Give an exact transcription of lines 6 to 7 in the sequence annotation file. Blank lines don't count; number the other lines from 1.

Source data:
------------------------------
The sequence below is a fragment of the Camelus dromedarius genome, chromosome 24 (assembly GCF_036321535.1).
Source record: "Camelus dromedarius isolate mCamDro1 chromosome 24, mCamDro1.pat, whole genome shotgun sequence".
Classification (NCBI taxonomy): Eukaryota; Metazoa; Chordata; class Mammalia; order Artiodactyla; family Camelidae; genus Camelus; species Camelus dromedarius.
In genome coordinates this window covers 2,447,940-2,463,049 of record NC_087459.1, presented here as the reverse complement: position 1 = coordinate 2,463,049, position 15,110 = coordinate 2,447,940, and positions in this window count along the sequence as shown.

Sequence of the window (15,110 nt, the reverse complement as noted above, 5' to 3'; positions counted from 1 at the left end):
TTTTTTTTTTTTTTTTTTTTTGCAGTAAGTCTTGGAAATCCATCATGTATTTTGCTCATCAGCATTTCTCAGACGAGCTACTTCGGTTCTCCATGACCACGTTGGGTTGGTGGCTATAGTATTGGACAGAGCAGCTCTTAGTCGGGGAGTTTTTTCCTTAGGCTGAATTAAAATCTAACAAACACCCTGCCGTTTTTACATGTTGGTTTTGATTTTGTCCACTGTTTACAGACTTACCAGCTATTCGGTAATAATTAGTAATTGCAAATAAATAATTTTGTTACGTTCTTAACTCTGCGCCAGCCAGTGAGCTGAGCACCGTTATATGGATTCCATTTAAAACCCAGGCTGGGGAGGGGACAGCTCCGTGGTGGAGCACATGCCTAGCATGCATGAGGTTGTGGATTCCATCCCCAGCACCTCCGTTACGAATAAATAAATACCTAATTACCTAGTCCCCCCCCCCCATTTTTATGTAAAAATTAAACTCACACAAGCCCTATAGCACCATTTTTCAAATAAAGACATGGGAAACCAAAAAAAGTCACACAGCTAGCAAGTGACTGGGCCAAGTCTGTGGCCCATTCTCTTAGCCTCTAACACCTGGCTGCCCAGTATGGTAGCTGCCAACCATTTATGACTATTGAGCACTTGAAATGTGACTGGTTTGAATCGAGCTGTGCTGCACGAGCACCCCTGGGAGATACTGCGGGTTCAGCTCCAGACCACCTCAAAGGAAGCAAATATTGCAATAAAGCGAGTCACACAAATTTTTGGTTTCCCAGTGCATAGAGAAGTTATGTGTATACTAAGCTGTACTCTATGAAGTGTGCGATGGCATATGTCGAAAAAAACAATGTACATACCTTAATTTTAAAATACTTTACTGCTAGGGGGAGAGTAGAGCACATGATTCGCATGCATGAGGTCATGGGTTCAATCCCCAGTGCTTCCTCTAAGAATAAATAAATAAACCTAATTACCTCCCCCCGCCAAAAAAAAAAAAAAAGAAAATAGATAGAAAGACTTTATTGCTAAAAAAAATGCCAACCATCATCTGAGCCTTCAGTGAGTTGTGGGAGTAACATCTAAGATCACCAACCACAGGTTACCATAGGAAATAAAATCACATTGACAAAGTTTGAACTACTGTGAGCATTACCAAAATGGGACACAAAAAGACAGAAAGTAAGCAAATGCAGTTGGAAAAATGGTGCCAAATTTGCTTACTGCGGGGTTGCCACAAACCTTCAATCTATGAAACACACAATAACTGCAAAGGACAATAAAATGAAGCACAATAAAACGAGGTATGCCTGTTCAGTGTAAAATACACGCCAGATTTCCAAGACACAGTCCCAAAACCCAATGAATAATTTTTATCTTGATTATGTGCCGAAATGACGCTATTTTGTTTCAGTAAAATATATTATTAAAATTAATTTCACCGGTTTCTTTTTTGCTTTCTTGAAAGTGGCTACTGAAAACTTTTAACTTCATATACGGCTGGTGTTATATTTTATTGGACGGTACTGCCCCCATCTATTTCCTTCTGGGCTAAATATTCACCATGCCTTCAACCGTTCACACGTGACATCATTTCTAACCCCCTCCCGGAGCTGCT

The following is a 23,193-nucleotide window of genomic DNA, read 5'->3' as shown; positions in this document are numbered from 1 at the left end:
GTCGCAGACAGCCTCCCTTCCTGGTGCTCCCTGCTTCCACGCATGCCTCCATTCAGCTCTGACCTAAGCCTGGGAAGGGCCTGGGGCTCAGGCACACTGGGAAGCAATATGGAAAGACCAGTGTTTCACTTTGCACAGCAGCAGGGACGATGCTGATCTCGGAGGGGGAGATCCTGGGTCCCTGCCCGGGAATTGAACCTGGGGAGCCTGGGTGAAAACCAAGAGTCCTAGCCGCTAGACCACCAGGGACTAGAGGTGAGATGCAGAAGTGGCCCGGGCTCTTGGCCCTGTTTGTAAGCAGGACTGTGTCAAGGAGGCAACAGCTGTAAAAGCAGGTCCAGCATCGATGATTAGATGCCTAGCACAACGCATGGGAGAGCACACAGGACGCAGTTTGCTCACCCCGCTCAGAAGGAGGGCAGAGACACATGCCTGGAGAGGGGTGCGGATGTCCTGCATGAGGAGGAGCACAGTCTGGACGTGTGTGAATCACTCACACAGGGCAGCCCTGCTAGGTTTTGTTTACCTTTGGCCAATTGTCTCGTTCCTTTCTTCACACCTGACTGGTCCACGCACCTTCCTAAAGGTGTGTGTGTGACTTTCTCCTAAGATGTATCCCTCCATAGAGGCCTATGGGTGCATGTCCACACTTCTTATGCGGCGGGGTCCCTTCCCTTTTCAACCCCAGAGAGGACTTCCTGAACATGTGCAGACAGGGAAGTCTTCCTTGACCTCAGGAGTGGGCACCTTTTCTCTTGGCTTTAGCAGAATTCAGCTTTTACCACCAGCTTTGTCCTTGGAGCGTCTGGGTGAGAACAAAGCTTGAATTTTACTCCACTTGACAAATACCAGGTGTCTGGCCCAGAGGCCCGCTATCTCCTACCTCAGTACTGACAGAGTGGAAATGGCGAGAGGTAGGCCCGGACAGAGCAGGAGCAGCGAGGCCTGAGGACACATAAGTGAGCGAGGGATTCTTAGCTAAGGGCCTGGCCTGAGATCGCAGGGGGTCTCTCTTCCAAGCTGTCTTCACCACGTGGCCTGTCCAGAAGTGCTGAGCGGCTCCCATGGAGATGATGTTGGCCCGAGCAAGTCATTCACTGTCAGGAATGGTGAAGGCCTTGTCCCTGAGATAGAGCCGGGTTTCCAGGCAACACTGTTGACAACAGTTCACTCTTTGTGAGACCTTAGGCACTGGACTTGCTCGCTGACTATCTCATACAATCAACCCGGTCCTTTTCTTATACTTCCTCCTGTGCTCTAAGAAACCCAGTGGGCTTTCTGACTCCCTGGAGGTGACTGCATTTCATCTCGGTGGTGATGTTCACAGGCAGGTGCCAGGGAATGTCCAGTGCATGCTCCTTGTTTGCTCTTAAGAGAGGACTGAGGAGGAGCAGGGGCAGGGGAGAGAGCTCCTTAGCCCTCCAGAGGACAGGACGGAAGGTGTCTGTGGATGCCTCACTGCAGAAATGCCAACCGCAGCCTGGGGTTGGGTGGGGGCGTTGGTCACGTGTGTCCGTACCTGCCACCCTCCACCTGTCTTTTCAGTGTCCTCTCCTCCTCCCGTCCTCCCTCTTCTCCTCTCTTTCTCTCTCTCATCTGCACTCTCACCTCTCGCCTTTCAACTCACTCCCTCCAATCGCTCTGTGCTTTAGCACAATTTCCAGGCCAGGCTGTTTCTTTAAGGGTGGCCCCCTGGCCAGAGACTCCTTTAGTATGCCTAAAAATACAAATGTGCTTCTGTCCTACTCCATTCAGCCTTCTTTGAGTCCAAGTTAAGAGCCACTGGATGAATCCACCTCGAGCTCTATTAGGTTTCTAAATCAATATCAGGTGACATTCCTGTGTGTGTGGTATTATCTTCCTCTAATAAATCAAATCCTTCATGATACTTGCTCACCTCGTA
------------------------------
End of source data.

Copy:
TTTTTTTTTTTTTTTTTTTTTGCAGTAAGTCTTGGAAATCCATCATGTATTTTGCTCATCAGCATTTCTCAGACGAGCTACTTCGGTTCTCCATGACCACGTTGGGTTGGTGGCTATAGTATTGGACAGAGCAGCTCTTAGTCGGGGAGTTTTTTCCTTAGGCTGAATTAAAATCTAACAAACACCCTGCCGTTTTTACATGTTGGTTTTGATTTTGTCCACTGTTTACAGACTTACCAGCTATTCGGTAATAATTAGTAATTGCAAATAAATAATTTTGTTACGTTCTTAACTCTGCGCCAGCCAGTGAGCTGAGCACCGTTATATGGATTCCATTTAAAACCCAGGCTGGGGAGGGGACAGCTCCGTGGTGGAGCACATGCCTAGCATGCATGAGGTTGTGGATTCCATCCCCAGCACCTCCGTTACGAATAAATAAATACCTAATTACCTAGTCCCCCCCCCCCATTTTTATGTAAAAATTAAACTCACACAAGCCCTATAGCACCATTTTTCAAATAAAGACATGGGAAACCAAAAAAAGTCACACAGCTAGCAAGTGACTGGGCCAAGTCTGTGGCCCATTCTCTTAGCCTCTAACACCTGGCTGCCCAGTATGGTAGCTGCCAACCATTTATGACTATTGAGCACTTGAAATGTGACTGGTTTGAATCGAGCTGTGCTGCACGAGCACCCCTGGGAGATACTGCGGGTTCAGCTCCAGACCACCTCAAAGGAAGCAAATATTGCAATAAAGCGAGTCACACAAATTTTTGGTTTCCCAGTGCATAGAGAAGTTATGTGTATACTAAGCTGTACTCTATGAAGTGTGCGATGGCATATGTCGAAAAAAACAATGTACATACCTTAATTTTAAAATACTTTACTGCTAGGGGGAGAGTAGAGCACATGATTCGCATGCATGAGGTCATGGGTTCAATCCCCAGTGCTTCCTCTAAGAATAAATAAATAAACCTAATTACCTCCCCCCGCCAAAAAAAAAAAAAAAGAAAATAGATAGAAAGACTTTATTGCTAAAAAAAATGCCAACCATCATCTGAGCCTTCAGTGAGTTGTGGGAGTAACATCTAAGATCACCAACCACAGGTTACCATAGGAAATAAAATCACATTGACAAAGTTTGAACTACTGTGAGCATTACCAAAATGGGACACAAAAAGACAGAAAGTAAGCAAATGCAGTTGGAAAAATGGTGCCAAATTTGCTTACTGCGGGGTTGCCACAAACCTTCAATCTATGAAACACACAATAACTGCAAAGGACAATAAAATGAAGCACAATAAAACGAGGTATGCCTGTTCAGTGTAAAATACACGCCAGATTTCCAAGACACAGTCCCAAAACCCAATGAATAATTTTTATCTTGATTATGTGCCGAAATGACGCTATTTTGTTTCAGTAAAATATATTATTAAAATTAATTTCACCGGTTTCTTTTTTGCTTTCTTGAAAGTGGCTACTGAAAACTTTTAACTTCATATACGGCTGGTGTTATATTTTATTGGACGGTACTGCCCCCATCTATTTCCTTCTGGGCTAAATATTCACCATGCCTTCAACCGTTCACACGTGACATCATTTCTAACCCCCTCCCGGAGCTGCT

The following is a 23,193-nucleotide window of genomic DNA, read 5'->3' as shown; positions in this document are numbered from 1 at the left end: